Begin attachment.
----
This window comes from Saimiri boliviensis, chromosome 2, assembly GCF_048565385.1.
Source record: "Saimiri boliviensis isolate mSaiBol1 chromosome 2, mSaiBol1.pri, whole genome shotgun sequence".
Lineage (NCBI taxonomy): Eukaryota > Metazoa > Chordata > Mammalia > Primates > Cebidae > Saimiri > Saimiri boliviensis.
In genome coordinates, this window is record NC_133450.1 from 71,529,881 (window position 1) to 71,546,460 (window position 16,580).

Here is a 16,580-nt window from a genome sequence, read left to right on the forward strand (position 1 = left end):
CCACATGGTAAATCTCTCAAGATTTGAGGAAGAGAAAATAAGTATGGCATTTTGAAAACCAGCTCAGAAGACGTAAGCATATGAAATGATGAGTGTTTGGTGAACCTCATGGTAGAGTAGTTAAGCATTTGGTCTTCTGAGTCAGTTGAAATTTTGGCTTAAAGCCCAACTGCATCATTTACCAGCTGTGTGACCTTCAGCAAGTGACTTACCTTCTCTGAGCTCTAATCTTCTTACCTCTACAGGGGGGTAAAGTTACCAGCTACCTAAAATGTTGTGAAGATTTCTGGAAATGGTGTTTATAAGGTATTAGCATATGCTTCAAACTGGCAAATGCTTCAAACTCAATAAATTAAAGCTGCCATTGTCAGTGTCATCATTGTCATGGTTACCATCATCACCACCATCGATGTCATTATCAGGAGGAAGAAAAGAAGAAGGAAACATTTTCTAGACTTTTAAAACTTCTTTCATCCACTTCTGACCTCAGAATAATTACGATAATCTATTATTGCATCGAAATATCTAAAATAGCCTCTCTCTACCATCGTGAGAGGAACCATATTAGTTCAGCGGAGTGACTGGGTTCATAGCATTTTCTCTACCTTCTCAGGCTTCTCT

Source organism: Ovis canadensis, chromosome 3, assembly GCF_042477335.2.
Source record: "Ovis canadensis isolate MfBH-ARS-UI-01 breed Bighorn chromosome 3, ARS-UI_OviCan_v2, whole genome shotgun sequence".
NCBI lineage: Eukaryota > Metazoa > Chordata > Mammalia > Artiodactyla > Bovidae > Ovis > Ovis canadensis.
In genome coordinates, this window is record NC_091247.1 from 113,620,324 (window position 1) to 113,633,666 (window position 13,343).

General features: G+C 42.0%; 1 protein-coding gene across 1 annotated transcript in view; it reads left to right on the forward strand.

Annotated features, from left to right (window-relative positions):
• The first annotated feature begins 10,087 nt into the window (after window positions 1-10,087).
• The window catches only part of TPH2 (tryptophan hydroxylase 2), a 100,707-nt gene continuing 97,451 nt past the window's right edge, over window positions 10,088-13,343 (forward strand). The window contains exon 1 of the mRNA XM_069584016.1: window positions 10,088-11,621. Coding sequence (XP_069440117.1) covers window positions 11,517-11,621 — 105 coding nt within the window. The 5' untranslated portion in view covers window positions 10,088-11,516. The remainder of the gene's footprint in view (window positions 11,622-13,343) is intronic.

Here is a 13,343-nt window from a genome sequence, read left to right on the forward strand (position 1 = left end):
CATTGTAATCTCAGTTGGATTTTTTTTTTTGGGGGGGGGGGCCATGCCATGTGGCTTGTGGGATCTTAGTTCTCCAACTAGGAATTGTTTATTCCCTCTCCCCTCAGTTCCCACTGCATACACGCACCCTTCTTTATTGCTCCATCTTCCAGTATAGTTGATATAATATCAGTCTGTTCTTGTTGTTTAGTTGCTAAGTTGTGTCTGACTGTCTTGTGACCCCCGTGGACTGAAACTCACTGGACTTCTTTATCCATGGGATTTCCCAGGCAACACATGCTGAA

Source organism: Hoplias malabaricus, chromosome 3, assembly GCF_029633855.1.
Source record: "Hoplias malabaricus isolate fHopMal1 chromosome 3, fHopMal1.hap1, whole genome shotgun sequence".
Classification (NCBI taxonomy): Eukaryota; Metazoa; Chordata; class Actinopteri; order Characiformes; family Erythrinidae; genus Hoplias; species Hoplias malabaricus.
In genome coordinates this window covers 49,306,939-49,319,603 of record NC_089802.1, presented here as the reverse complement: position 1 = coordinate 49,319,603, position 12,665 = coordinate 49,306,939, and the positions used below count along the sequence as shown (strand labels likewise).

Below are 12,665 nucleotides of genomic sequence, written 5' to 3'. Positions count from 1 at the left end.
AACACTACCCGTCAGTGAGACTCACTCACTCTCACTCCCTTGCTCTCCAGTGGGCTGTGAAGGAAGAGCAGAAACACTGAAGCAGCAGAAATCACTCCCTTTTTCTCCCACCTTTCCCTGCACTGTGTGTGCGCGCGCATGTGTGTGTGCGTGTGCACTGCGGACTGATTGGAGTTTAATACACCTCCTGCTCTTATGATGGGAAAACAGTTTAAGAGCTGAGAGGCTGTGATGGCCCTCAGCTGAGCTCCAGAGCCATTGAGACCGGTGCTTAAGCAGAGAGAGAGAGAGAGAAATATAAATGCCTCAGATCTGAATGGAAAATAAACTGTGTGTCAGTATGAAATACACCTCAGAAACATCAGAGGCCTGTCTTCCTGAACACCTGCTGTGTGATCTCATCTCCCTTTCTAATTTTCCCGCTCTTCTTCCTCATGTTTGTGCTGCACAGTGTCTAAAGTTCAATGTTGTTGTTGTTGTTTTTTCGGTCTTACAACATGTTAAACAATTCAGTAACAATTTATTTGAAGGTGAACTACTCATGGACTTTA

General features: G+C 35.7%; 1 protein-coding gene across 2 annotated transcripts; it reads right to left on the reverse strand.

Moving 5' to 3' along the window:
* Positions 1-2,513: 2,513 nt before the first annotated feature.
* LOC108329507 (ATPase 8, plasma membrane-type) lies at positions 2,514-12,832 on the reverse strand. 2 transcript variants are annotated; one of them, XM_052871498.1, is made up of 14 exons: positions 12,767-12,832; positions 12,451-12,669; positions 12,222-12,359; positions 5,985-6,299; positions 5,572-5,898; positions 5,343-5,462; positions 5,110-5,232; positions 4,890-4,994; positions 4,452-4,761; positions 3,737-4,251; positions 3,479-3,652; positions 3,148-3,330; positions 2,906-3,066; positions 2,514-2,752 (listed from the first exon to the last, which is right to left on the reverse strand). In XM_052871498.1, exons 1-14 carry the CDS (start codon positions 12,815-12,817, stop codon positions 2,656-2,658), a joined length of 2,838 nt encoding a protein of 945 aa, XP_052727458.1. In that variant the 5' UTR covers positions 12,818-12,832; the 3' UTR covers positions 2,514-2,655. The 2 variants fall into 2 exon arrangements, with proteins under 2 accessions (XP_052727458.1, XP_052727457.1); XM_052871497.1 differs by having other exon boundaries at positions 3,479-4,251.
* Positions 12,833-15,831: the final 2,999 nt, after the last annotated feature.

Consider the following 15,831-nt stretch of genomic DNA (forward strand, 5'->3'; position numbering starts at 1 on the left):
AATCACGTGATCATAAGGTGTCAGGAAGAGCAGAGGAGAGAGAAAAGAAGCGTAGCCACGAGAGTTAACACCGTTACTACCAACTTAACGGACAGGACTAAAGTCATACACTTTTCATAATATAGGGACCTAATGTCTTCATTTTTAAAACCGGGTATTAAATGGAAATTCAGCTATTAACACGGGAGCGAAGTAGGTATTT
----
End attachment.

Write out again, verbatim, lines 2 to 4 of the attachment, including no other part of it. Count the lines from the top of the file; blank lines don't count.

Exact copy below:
Source record: "Saimiri boliviensis isolate mSaiBol1 chromosome 2, mSaiBol1.pri, whole genome shotgun sequence".
Lineage (NCBI taxonomy): Eukaryota > Metazoa > Chordata > Mammalia > Primates > Cebidae > Saimiri > Saimiri boliviensis.
In genome coordinates, this window is record NC_133450.1 from 71,529,881 (window position 1) to 71,546,460 (window position 16,580).